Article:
The Program on Poverty and Governance at Stanford's Center on Democracy, Development, and the Rule of Law seeks to understand how effective public action and good governance are essential to eliminate poverty.
Launched in 2010, the Program on Poverty and Governance (PovGov) conducts policy-oriented research on the factors that affect good governance and poverty alleviation in developing countries, with a special focus on Mexico, Brazil and Latin America.
Poverty relief requires active government involvement in the provision of public services such as drinking water, healthcare, sanitation, education, roads, electricity and public safety. Failure to deliver public services is a major impediment to the alleviation of poverty.
Led by political scientist and FSI Senior Fellow Beatriz Magaloni, with key collaborators from across Stanford, PovGov serves as a critical training ground for doctoral students, undergraduates and post-doctoral scholars. The research team at PovGov brings together experts from across the disciplines of political science, economics, law, medicine and education to increase understanding of the complex causal linkages between political institutions, the quality of governance, and the capacity of developing societies to meet basic human needs.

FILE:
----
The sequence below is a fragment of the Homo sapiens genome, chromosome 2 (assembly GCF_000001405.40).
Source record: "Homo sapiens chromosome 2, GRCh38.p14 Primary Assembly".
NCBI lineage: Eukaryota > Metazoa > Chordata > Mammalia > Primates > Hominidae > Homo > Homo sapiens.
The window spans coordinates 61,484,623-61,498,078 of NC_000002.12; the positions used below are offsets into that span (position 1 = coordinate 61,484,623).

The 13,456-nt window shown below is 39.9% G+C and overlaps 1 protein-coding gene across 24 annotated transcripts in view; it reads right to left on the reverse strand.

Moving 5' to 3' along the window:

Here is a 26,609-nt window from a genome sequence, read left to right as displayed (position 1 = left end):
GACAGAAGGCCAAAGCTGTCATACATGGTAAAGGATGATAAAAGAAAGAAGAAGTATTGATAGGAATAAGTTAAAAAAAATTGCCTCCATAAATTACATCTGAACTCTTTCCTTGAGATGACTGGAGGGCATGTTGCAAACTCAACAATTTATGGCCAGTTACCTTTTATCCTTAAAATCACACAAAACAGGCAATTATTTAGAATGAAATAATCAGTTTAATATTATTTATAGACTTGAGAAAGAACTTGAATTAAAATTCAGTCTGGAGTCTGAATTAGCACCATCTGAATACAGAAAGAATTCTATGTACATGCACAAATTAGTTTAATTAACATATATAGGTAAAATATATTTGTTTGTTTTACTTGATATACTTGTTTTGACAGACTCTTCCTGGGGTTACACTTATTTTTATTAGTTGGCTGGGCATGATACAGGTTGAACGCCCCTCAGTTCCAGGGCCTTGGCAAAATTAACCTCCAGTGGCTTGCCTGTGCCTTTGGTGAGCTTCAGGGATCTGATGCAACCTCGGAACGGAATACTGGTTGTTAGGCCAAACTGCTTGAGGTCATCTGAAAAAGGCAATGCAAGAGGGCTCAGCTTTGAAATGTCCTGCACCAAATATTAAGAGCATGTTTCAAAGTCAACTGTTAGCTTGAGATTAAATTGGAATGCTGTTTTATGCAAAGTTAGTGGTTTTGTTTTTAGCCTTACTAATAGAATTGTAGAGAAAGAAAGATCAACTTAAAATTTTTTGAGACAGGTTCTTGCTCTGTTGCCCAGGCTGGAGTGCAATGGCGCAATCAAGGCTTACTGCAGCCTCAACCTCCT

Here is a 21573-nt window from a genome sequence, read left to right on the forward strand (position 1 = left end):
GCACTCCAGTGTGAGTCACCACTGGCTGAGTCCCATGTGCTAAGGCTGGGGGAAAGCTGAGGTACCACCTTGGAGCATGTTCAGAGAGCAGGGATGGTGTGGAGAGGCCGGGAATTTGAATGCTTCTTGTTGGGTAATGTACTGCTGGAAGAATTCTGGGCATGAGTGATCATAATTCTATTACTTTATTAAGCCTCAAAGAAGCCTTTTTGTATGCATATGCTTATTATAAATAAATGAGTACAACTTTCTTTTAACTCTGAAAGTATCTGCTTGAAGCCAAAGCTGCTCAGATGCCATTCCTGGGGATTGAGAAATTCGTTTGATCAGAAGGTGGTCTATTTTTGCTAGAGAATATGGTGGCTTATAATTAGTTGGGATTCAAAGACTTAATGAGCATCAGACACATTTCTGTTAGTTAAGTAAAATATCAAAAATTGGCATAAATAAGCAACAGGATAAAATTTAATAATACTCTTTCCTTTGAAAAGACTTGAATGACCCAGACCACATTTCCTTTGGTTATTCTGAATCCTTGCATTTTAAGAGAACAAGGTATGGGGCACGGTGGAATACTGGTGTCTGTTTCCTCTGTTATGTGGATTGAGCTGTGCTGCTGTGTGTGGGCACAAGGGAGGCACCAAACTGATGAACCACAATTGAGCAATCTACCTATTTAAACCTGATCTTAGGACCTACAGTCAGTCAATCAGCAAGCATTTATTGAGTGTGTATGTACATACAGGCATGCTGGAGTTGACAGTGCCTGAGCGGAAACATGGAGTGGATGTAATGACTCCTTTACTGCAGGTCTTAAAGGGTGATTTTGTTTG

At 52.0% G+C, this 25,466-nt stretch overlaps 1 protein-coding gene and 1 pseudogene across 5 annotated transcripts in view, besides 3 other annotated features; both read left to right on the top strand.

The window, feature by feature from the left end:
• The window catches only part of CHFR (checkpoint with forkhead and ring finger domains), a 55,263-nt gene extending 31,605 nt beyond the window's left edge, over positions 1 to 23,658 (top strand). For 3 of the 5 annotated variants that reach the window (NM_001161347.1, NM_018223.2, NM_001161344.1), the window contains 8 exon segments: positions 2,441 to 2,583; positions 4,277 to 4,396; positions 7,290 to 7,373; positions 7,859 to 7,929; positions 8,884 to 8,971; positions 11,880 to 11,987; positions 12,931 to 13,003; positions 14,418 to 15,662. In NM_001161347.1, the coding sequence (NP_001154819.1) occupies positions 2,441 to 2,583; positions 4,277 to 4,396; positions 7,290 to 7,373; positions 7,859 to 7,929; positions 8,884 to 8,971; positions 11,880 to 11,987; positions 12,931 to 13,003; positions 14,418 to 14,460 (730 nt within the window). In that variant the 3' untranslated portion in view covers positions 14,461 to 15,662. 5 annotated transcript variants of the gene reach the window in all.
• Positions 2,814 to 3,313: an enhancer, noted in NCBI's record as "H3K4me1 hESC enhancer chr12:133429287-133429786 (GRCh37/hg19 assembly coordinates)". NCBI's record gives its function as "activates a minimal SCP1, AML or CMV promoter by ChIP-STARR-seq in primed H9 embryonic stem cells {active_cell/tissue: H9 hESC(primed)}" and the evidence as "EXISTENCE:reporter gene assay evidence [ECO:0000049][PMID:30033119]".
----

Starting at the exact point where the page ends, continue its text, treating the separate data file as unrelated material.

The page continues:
The program employs a multi-method research strategy that incorporates statistical and spatial analyses using observational data, experimental designs and in-depth qualitative ethnographic fieldwork. PovGov has conducted numerous research projects partnering with researchers at local universities, government agencies, and NGOs who seek advise and expertise in the design, implementation, or evaluation of particular government interventions designed to improve governance and well-being.
The Program also includes an active outreach program of conferences and workshops in the U.S. and abroad.
PovGov's research agenda is organized around four research areas, which include:
Updated: Dec 2013